Laurence de Fays, Karen Van Malderen, Karen De Smet, Javier Sawchik, Veerle Verlinden, Jamila Hamdani, Jean-Michel Dogné, Bernard Dan
Paracetamol (acetaminophen) remains the first line for the treatment of pain and fever in pregnancy. Recently published epidemiological studies suggested a possible association between paracetamol exposure in utero and attention-deficit-hyperactivity disorder/hyperkinetic disorder (ADHD/HKD) or adverse development issues in children. However, the effects observed are in the weak to moderate range, and limitations in the studies' design prevent inference on a causal association with ADHD/HKD or child neurological development...
August 2015: Developmental Medicine and Child Neurology
Henrietta Norman, Marta Elfineh, Eva Beijer, Thomas Casswall, Antal Németh
No abstract text is available yet for this article.
October 1, 2014: Läkartidningen
Carolyn Knox, Eva Selker
No abstract text is available yet for this article.
December 2011: Advance for NPs & PAs
Anna Pirker, Matthias Pirker
Fever is one of the most common reasons for encounter in pediatrics. This article gives information on how to judge the condition of a feverish child or infant correctly: Special emphasis should be put on the general condition of the patient and the clinical course of symptoms over time. With a few skills and tools severe pitfalls can be avoided. General practitioners administer antibiotics in febrile children more often than pediatricians do. The decision of giving antibiotics in an ambulatory setting should not exclusively be based on elevated inflammatory markers in the blood without a sufficient clinical proof of bacterial infection...
January 2015: Therapeutische Umschau. Revue Thérapeutique
Khalil Karimi, Timo Keßler, Kristin Thiele, Katherina Ramisch, Annette Erhardt, Peter Huebener, Roja Barikbin, Petra Arck, Gisa Tiegs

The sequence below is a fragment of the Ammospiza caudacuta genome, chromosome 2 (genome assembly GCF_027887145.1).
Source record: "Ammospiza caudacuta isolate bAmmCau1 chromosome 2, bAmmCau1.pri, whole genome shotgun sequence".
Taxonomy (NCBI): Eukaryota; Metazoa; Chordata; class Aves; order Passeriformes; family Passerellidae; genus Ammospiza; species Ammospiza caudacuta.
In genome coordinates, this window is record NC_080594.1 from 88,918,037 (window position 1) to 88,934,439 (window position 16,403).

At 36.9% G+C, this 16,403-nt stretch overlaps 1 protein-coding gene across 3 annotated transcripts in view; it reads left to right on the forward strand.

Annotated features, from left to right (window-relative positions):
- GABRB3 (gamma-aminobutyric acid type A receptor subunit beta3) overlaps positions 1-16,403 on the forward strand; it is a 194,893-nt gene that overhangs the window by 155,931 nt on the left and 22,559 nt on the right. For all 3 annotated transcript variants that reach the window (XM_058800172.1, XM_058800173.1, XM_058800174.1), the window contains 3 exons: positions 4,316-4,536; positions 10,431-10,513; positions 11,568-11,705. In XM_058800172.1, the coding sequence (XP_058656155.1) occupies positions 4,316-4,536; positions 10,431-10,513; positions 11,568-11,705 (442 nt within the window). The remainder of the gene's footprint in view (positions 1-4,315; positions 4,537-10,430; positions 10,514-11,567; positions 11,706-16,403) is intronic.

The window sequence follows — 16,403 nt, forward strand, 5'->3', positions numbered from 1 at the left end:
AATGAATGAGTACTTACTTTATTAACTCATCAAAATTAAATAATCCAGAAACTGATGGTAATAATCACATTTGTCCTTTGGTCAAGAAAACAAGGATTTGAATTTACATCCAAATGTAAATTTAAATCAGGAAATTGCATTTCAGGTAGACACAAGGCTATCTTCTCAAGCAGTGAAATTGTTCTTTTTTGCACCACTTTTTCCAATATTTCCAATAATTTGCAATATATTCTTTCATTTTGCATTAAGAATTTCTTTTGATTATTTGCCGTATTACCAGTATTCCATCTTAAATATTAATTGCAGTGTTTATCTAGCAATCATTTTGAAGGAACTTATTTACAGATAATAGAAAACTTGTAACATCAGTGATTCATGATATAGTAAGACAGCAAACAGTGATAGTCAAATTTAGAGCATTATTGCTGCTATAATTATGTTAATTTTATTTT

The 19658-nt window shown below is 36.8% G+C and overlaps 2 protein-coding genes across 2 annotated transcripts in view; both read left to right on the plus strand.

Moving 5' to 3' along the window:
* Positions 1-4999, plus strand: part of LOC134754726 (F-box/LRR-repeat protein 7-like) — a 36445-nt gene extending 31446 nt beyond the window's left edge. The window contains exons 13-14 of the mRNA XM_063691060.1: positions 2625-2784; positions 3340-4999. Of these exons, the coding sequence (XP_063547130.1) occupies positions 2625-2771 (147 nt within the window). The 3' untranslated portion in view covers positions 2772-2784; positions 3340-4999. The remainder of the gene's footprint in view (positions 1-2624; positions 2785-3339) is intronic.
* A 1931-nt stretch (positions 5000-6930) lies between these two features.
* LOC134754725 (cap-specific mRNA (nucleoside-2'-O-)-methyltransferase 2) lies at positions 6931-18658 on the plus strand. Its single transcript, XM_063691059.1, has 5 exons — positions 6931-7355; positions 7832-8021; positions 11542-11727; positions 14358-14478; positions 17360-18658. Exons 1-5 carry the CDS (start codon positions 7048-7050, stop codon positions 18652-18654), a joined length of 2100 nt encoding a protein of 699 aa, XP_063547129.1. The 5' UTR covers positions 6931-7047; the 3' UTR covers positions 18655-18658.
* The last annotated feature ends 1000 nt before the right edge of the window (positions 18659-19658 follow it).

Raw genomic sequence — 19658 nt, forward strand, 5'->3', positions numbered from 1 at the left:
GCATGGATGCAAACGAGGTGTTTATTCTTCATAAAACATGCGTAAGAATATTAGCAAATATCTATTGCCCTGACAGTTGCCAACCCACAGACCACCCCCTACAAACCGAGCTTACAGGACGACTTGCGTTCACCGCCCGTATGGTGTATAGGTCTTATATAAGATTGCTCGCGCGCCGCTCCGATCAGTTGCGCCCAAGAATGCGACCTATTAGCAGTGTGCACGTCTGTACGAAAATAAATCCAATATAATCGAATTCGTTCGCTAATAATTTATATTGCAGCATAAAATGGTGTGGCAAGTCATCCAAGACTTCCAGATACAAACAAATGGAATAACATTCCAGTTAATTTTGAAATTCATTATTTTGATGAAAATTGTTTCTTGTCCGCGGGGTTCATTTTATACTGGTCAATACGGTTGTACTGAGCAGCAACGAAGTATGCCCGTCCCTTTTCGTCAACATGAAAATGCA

BACKGROUND & AIMS: During pregnancy, acetaminophen is one of the very few medications recommended by physicians to treat fever or pain. Recent insights from epidemiological studies suggest an association between prenatal acetaminophen medication and an increased risk for development of asthma in children later in life. The underlying pathogenesis of such association is still unknown. METHODS: We aimed to develop a mouse model to provide insights into the effect of prenatal acetaminophen on maternal, fetal and adult offspring's health...
May 2015: Journal of Hepatology
Tiffany Wong, Antonia S Stang, Heather Ganshorn, Lisa Hartling, Ian K Maconochie, Anna M Thomsen, David W Johnson
BACKGROUND: Health-care professionals frequently recommend fever treatment regimens for children who either combine paracetamol and ibuprofen or alternate them.However, there is uncertainty about whether these regimens are better than using single agents and about the adverse effect profile of combination regimens. OBJECTIVES: To assess the results and side effects of combining paracetamol and ibuprofen, or alternating them in consecutive treatments, compared with monotherapy for treating fever in children...
September 2014: Evidence-based Child Health: a Cochrane Review Journal
Tiffany Wong, Antonia S Stang, Heather Ganshorn, Lisa Hartling, Ian K Maconochie, Anna M Thomsen, David W Johnson
BACKGROUND: Health professionals frequently recommend fever treatment regimens for children that either combine paracetamol and ibuprofen or alternate them. However, there is uncertainty about whether these regimens are better than the use of single agents, and about the adverse effect profile of combination regimens. OBJECTIVES: To assess the effects and side effects of combining paracetamol and ibuprofen, or alternating them on consecutive treatments, compared with monotherapy for treating fever in children...
September 2014: Evidence-based Child Health: a Cochrane Review Journal